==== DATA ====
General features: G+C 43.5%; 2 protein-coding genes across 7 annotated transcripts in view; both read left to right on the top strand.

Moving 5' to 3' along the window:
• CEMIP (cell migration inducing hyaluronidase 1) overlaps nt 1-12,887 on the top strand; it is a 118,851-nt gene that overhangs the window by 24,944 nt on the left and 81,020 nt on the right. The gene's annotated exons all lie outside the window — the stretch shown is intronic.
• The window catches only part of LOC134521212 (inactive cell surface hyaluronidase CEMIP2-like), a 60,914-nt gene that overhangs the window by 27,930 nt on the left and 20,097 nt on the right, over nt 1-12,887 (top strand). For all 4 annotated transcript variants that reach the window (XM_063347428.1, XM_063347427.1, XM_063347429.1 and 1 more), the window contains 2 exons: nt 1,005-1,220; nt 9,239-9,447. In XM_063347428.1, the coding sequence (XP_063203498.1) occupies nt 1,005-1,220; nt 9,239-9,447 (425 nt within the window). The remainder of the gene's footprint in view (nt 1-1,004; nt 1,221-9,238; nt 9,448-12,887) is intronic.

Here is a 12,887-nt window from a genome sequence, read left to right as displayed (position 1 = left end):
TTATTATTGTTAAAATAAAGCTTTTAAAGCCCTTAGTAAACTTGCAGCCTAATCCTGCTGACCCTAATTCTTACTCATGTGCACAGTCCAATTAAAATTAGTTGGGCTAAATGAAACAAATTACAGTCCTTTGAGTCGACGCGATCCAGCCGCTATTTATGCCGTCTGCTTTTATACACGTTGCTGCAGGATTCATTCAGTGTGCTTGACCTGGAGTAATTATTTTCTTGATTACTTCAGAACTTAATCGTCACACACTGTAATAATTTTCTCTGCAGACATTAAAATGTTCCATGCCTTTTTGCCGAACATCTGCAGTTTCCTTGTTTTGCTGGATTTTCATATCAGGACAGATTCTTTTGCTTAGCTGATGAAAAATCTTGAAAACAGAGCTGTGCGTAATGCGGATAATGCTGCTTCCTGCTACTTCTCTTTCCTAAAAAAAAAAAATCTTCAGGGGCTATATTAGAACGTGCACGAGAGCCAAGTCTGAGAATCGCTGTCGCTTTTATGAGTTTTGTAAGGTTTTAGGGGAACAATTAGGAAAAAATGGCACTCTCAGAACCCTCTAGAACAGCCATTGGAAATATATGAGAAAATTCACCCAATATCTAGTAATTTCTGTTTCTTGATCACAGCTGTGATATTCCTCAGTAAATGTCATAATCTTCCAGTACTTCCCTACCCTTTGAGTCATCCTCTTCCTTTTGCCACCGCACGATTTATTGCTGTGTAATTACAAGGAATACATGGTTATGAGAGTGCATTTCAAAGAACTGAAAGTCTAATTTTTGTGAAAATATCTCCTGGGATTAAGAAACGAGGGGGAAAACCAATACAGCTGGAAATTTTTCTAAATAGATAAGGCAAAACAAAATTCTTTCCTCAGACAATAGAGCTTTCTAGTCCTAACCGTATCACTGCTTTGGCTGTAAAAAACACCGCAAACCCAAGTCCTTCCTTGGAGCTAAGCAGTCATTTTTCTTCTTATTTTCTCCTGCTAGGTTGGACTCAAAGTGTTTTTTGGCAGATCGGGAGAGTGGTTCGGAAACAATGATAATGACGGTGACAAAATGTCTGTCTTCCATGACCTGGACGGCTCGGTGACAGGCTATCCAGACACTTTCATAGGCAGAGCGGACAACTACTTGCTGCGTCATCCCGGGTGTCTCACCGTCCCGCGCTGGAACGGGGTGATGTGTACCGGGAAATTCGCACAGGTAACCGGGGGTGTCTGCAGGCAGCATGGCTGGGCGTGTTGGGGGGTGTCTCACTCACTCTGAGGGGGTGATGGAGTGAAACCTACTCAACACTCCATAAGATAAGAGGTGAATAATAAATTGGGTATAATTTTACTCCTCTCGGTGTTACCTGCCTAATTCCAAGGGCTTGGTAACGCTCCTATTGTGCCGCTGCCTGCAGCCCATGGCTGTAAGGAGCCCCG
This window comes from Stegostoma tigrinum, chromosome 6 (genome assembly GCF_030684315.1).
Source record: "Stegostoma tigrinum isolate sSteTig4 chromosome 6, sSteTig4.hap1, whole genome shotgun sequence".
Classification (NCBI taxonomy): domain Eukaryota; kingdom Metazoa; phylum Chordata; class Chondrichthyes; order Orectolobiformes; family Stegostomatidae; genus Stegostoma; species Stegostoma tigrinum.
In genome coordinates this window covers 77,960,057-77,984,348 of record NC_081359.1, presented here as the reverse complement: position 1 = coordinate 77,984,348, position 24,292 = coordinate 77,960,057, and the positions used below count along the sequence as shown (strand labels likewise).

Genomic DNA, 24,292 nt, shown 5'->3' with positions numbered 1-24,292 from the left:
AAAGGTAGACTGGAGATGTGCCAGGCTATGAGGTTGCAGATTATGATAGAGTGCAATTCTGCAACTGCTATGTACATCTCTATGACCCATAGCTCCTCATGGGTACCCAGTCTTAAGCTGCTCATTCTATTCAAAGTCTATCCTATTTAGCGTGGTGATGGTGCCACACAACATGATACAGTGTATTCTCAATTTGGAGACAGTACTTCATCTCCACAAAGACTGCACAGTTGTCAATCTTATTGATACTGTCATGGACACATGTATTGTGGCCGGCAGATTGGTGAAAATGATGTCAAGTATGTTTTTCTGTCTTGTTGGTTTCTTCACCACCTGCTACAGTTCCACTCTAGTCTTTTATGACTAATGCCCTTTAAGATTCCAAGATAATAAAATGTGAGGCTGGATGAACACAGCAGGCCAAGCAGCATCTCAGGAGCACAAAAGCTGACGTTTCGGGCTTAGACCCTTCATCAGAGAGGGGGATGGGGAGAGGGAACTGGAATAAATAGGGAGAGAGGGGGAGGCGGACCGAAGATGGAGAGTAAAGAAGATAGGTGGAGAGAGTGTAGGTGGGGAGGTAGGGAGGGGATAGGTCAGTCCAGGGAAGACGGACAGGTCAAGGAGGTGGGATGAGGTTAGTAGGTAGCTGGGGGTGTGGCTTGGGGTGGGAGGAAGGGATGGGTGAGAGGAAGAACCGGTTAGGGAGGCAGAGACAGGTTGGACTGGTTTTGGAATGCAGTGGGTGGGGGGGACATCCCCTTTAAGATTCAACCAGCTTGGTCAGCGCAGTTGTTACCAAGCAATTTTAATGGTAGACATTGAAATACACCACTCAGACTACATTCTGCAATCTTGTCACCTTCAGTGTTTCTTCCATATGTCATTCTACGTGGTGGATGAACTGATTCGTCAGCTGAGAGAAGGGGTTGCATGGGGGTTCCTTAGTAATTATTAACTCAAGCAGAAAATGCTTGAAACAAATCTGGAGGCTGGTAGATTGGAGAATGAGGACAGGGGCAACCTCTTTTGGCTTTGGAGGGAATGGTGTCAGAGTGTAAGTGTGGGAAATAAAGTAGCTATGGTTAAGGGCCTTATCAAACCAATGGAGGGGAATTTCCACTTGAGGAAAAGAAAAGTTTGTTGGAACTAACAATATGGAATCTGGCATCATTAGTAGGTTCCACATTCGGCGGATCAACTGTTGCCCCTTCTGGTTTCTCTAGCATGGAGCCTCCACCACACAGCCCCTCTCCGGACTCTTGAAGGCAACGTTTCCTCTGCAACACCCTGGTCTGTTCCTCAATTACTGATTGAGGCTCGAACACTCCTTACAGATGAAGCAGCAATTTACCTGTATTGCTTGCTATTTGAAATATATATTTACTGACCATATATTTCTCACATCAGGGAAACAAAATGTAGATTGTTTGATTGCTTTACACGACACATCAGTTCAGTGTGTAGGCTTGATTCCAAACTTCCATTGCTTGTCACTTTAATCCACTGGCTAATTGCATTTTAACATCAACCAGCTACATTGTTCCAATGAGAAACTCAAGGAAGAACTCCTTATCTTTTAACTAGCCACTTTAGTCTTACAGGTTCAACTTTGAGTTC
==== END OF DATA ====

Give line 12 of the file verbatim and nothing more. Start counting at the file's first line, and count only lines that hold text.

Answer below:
AAAGGTAGACTGGAGATGTGCCAGGCTATGAGGTTGCAGATTATGATAGAGTGCAATTCTGCAACTGCTATGTACATCTCTATGACCCATAGCTCCTCATGGGTACCCAGTCTTAAGCTGCTCATTCTATTCAAAGTCTATCCTATTTAGCGTGGTGATGGTGCCACACAACATGATACAGTGTATTCTCAATTTGGAGACAGTACTTCATCTCCACAAAGACTGCACAGTTGTCAATCTTATTGATACTGTCATGGACACATGTATTGTGGCCGGCAGATTGGTGAAAATGATGTCAAGTATGTTTTTCTGTCTTGTTGGTTTCTTCACCACCTGCTACAGTTCCACTCTAGTCTTTTATGACTAATGCCCTTTAAGATTCCAAGATAATAAAATGTGAGGCTGGATGAACACAGCAGGCCAAGCAGCATCTCAGGAGCACAAAAGCTGACGTTTCGGGCTTAGACCCTTCATCAGAGAGGGGGATGGGGAGAGGGAACTGGAATAAATAGGGAGAGAGGGGGAGGCGGACCGAAGATGGAGAGTAAAGAAGATAGGTGGAGAGAGTGTAGGTGGGGAGGTAGGGAGGGGATAGGTCAGTCCAGGGAAGACGGACAGGTCAAGGAGGTGGGATGAGGTTAGTAGGTAGCTGGGGGTGTGGCTTGGGGTGGGAGGAAGGGATGGGTGAGAGGAAGAACCGGTTAGGGAGGCAGAGACAGGTTGGACTGGTTTTGGAATGCAGTGGGTGGGGGGGACATCCCCTTTAAGATTCAACCAGCTTGGTCAGCGCAGTTGTTACCAAGCAATTTTAATGGTAGACATTGAAATACACCACTCAGACTACATTCTGCAATCTTGTCACCTTCAGTGTTTCTTCCATATGTCATTCTACGTGGTGGATGAACTGATTCGTCAGCTGAGAGAAGGGGTTGCATGGGGGTTCCTTAGTAATTATTAACTCAAGCAGAAAATGCTTGAAACAAATCTGGAGGCTGGTAGATTGGAGAATGAGGACAGGGGCAACCTCTTTTGGCTTTGGAGGGAATGGTGTCAGAGTGTAAGTGTGGGAAATAAAGTAGCTATGGTTAAGGGCCTTATCAAACCAATGGAGGGGAATTTCCACTTGAGGAAAAGAAAAGTTTGTTGGAACTAACAATATGGAATCTGGCATCATTAGTAGGTTCCACATTCGGCGGATCAACTGTTGCCCCTTCTGGTTTCTCTAGCATGGAGCCTCCACCACACAGCCCCTCTCCGGACTCTTGAAGGCAACGTTTCCTCTGCAACACCCTGGTCTGTTCCTCAATTACTGATTGAGGCTCGAACACTCCTTACAGATGAAGCAGCAATTTACCTGTATTGCTTGCTATTTGAAATATATATTTACTGACCATATATTTCTCACATCAGGGAAACAAAATGTAGATTGTTTGATTGCTTTACACGACACATCAGTTCAGTGTGTAGGCTTGATTCCAAACTTCCATTGCTTGTCACTTTAATCCACTGGCTAATTGCATTTTAACATCAACCAGCTACATTGTTCCAATGAGAAACTCAAGGAAGAACTCCTTATCTTTTAACTAGCCACTTTAGTCTTACAGGTTCAACTTTGAGTTC